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Why the Majority of Practices Are Falling Behind on 5010


If your practice hasn’t started (or finished) testing for HIPAA Version 5010 of the electronic data transactions standard, to go into effect Jan. 1, 2012, you’re in good company. But why are so many practices and their partners behind schedule?

In just six months and, roughly, nine days, healthcare organizations will have to start using HIPAA Version 5010 of the electronic data transactions standard for all data transactions (not just the new ICD-10 codes, which go into effect Oct. 13, 2013).

To help healthcare organizations and their business partners prepare for this transition, CMS has posted a timeline with recommended 5010 and ICD-10 testing and mandatory compliance dates. By the looks of the timelines, practices are expected to have completed (or near completed) their first rounds of testing for 5010.

But if your practice hasn’t started (or finished) testing for 5010, which goes effect Jan. 1, 2012, you’re in good company.

Last week the Medical Group Management Association (MGMA) released results for its survey of 359 physician practices on 5010 readiness. Even though most medical groups rely on their practice management system software to conduct HIPAA electronic transactions, just 29 percent of respondents believed their current practice management system would allow them to use Version 5010; 50.3 percent of respondents stated that their software would require an update.
Almost half (45.2 percent) of respondents said they hadn’t even started implementation.

But is that the only reason practices and their business partners - vendors, data clearinghouses, payers - are behind schedule?

Robert Tennant, a senior policy advisor for the MGMA, enlightened us.

“There are a number of issues here beyond even what we’ve been discussing in terms of partner readiness,” Tennant told Physicians Practice.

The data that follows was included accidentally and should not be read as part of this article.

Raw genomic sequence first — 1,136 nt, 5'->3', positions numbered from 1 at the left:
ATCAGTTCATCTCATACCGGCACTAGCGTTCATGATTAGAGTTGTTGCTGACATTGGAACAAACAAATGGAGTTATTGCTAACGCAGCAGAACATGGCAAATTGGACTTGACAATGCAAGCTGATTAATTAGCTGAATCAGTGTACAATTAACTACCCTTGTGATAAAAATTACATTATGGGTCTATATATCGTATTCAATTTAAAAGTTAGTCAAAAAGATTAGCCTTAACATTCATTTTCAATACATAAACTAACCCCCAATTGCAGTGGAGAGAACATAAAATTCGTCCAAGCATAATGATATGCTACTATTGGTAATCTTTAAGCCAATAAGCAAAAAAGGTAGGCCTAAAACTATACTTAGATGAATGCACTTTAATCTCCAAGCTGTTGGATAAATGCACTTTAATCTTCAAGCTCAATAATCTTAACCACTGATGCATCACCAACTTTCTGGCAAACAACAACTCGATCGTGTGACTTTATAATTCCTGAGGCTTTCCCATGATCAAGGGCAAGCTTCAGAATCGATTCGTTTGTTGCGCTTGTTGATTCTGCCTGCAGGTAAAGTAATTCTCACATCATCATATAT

The first, he says, is historical: 5010’s predecessor, Version 4010, was part of the original 1996 HIPAA law. However, it took a few years before its use was mandatory for covered entities as the standards had to go through a protracted regulatory process that included compliance date extensions and lengthy contingency periods.

“There were set compliance dates for Version 4010 and the [National Provider Identifier]. However, once we got closer to those compliance dates, they were moved,” said Tennant. “What that has done is allowed some in the industry to say ‘there’s no rush for 5010. The government is going to just move the deadline anyway.’ I’ve countered that by saying ‘one major reason the compliance dates were moved was because the government itself wasn’t ready.’ With 5010, the government was ready a year in advance so we can’t fall back on the argument.”

Another reason for a lack of 5010 readiness might be the costs associated with upgrades.

According to the MGMA, survey respondents who have already upgraded or replaced their software have indicated they have incurred more than $16,000 per physician in expenses. That includes the cost of software, hardware, and staff training.

“This is a significant expense for a medical practice in this challenging economy,” said William Jessee, MGMA president and CEO, in a press statement.

That may be why vendors, clearinghouses, and payers might be dragging their feet.

“There’s no proven ROI with 5010 and ICD-10,” said Tennant.

However, if practices don’t do something, there will be a disruption in cash flow, as 4010 claims will no longer be accepted.

“The first thing a practice needs to do is contact its vendor and say ‘Will you be upgrading your software? What will the cost be, and will I be requiring any additional hardware to support that upgrade?’” said Tennant. “Practices should be contacting their clearinghouse, to say ‘when can I send a test claim to you?’ If they don’t have a clearinghouse, they should send a test claim to each of their partners. The volume of testing and demand on vendors is going to increase exponentially the closer we get to January 1. So if you wait until December to talk to your vendor or your clearinghouse, you have the chance of not being up and running by the compliance date.”

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